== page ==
Posts in Category "General"

Recap: BlackHat 2015 and r00tz@DefCon 2015

This year Adobe security team members were out in force attending BlackHat 2015 and – new this year – helping inspire the next generation of security professionals at the r00tz @ DefCon conference for kids. Adobe was a major sponsor of the r00tz conference this year helping to set up and run a 3D printing workshop and hackfest for the young attendees.

BlackHat brings together the top experts in the security field to discuss and expose current issues in the information security industry. While there were a variety of talks covering a wide breadth of topics, here are some talks that stood out to us during our time there.

In the discussion panel “Is the NSA Still Listening to Your Phone Calls?” Mark Jaycox from the Electronic Frontier Foundation (EFF) and Jamil Jaffer, former member of the House Permanent Select Committee on Intelligence (HPSCI), talked about government surveillance, and the tradeoffs between keeping our privacy and using surveillance to defend against current threats. It was interesting to see two people on opposite sides of the spectrum openly discussing this complex issue. I felt that by listening to the two parties discuss their points I was able to walk away with a more informed opinion on the current stance of government surveillance in the country today.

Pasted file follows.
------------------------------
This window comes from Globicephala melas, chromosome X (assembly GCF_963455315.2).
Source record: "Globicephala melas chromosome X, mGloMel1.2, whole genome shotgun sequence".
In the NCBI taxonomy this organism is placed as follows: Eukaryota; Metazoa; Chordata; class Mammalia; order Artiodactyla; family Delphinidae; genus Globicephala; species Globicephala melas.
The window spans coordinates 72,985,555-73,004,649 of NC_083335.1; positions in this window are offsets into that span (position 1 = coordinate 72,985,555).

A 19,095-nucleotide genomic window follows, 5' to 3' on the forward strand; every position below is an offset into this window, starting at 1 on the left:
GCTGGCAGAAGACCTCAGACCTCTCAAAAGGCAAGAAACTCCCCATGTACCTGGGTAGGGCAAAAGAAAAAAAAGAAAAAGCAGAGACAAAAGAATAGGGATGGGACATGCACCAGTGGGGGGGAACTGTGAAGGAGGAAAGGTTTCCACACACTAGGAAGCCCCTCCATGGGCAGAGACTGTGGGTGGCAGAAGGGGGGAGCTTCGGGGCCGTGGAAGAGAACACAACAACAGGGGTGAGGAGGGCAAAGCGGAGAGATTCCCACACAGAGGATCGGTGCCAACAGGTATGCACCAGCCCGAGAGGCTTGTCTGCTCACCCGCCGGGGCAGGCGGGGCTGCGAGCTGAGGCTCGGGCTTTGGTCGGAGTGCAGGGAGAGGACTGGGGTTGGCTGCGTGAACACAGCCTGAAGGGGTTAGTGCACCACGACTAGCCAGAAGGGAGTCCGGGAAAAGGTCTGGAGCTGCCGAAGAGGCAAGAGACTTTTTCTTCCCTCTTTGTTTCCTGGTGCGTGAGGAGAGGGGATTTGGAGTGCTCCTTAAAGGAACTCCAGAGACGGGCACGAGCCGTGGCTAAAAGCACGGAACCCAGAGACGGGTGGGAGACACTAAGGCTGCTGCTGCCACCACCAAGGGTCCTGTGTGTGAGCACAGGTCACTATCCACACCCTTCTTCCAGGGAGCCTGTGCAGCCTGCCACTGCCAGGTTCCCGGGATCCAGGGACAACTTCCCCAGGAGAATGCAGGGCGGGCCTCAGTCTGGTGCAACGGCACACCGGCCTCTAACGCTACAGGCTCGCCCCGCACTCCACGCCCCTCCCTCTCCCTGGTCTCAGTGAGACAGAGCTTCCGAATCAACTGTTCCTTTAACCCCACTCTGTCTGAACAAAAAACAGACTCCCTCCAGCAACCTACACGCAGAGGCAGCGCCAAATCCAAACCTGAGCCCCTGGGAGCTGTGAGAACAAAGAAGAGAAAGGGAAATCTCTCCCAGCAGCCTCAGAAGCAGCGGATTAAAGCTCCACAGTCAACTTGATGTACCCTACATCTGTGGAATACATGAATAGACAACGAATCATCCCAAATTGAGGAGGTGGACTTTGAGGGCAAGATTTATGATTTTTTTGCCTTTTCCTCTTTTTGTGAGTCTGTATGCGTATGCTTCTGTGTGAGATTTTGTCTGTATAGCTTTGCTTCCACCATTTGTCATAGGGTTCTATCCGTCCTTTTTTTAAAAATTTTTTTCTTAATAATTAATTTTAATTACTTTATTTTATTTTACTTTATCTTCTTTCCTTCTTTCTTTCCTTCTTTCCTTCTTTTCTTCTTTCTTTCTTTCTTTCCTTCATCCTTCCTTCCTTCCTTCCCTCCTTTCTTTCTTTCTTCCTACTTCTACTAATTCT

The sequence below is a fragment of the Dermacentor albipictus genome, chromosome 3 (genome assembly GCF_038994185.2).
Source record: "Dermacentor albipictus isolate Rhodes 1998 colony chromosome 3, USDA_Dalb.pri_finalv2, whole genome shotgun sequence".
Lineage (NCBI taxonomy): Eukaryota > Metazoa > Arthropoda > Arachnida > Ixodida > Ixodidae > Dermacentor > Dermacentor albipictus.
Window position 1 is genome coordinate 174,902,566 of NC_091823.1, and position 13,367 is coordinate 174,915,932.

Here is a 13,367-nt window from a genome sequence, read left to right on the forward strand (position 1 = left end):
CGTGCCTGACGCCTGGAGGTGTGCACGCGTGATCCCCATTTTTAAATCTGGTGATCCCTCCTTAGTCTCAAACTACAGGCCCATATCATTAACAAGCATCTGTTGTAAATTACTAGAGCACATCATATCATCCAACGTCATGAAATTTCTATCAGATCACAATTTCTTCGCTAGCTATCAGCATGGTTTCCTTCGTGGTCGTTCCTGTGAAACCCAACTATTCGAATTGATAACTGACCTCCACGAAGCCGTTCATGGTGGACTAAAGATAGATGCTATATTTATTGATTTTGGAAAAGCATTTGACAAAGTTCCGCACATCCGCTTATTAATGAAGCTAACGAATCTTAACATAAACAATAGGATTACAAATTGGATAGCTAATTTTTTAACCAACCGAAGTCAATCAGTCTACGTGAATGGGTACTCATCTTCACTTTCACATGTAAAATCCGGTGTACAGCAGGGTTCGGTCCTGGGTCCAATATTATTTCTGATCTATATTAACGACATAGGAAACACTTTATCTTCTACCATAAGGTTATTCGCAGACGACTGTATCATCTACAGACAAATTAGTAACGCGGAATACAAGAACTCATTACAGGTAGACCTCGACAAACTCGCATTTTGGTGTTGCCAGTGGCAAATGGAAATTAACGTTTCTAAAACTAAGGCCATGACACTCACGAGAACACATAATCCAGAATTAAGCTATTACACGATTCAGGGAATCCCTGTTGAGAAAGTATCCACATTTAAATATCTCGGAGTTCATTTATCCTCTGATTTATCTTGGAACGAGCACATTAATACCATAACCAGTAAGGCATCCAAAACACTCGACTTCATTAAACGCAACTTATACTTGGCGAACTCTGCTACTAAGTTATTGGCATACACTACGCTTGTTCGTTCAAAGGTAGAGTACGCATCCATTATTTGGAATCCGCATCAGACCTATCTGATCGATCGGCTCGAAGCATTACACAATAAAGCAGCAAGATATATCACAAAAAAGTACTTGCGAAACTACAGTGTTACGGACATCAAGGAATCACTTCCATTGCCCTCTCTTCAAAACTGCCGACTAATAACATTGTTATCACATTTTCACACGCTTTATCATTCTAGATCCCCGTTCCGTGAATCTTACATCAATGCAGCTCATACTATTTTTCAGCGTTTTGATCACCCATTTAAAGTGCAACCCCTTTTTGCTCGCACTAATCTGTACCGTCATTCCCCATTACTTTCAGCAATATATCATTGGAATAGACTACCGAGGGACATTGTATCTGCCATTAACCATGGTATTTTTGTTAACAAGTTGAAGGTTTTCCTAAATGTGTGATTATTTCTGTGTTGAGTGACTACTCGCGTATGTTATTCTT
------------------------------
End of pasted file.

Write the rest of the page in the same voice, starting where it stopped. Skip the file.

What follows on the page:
James Kettle from Portswigger talked about server side template injection and showed techniques to identify and exploit it on popular template engines such as FreeMarker, Velocity, Twig and Jade. This vulnerability occurs when users are allowed to edit templates or untrusted user input is embedded in the template. It was interesting to see how this vulnerability can be used to directly attack web servers and perform remote code execution instead of cross site scripting. The talk raised awareness on the damage one can do if an application is vulnerable to template injection. Our researchers and security champions will be able to apply the information gained from this talk to identify and mitigate template injection in Adobe products.